The Chrysler Museum of Art opened the Chrysler Museum Glass Studio on November 2nd to complement the world-class glass collection in the Museum. The addition of the Glass Studio enhances the Museum’s stature as one of only two comprehensive art museums in the United States with a glass studio. The Glass Studio is located in a 7,000-square-foot building at 745 Duke Street, adjacent to the Museum in Norfolk.
The $7.5 million Glass Studio construction and operations are fully endowed from generous contributions from glass enthusiasts and Museum supporters. The Museum acknowledges the Pat and Doug Perry family for their significant investment in its creation. Internationally known glassmaster Lino Tagliapietracreate da work of art to inaugurate the Glass Studio in a private event for donors and media on Nov. 1.
“The state-of-the-art facility will accommodate both aspiring and master glass artists with a furnace that can melt 560 pounds of glass, a full hot shop, a flameworking studio, nine annealing ovens and a coldworking area,” says Charlotte Potter, studio manager. “The Museum will have a visiting artist series and an artist-in-residency program that will attract some of the leading artists in contemporary glass, as well as emerging artists.”
Visitors will be able to enjoy free glassblowing demonstrations, and the Museum will offer a series of classes and workshops for students and adults. These will include a range of educational programs from beginners to master classes for accomplished professional artists.
“It will be an entirely new experience for our visitors,” says Bill Hennessey, the Museum’s director. “In addition to the study and display of art, we can show them the magic behind the creation of art as well. The Glass Studio will allow our visitors to experience glassmaking and be involved in every step of the process. We anticipate this will draw people to the region to learn about glass and meet visiting glass artists and tour our collection. We expect this to be a significant educational component for the region—one that will allow us to further strengthen our partnerships with Virginia Wesleyan College and the Governor’s School for the Arts. With more than a third of our 30,000-object collection devoted to glass, this is clearly a strong suit for the Chrysler. This Glass Studio will bring these works of art to life.”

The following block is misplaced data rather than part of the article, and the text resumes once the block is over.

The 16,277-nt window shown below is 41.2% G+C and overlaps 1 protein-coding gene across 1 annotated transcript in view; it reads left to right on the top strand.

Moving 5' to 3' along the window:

The Museum’s glass collection includes more than 10,000 pieces that span 3,000 years and is considered one of the largest and most wide-ranging collections in the world. It has inspired glass enthusiasts for decades with its depth, including a world-famous Tiffany collection, plus American, French, English, Italian and contemporary glass art.
“The Glass Studio will help our visitors gain a better understanding and appreciation for the wonderful objects in our collection,” says Kelly Conway, curator of glass. “We devote a lot of time explaining the technical processes used to make these artworks. The Studio will provide far more capable and lively answers for these technique-based questions from our visitors, and tours will connect the live studio experience with the contextual history explained in the glass galleries.”
The Chrysler Museum of Art is one of America’s most distinguished mid-sized art museums with a world-class collection of more than 30,000 objects, including one of the great glass collections in America and the new Glass Studio. The Museum is located at 245 West Olney Road in Norfolk, and the Studio is located across the street at 745 Duke Street. Both are open Wednesdays, 10 a.m.-9 p.m.; Thursdays-Saturdays, 10 a.m.-5 p.m., and Sundays, noon-5 p.m. The Chrysler campus is closed on Mondays and Tuesdays, as well as on major holidays. Admission to the Museum’s collection in 62 galleries and the new Glass Studio is free. For exhibitions, programming, classes and special events, visit chrysler.org or call (757) 664-6200.
Top Photo Caption: Exterior Glass Studio Photo Credit: Ed Pollard
Bottom Photo Caption: Glass Studio Team from left to right – Charlotte Potter, Glass Studio Manager; Robin Rogers, Glass Studio Technician; and Julia Rogers, Glass Studio Instructor. Photo Credit: Echard Wheeler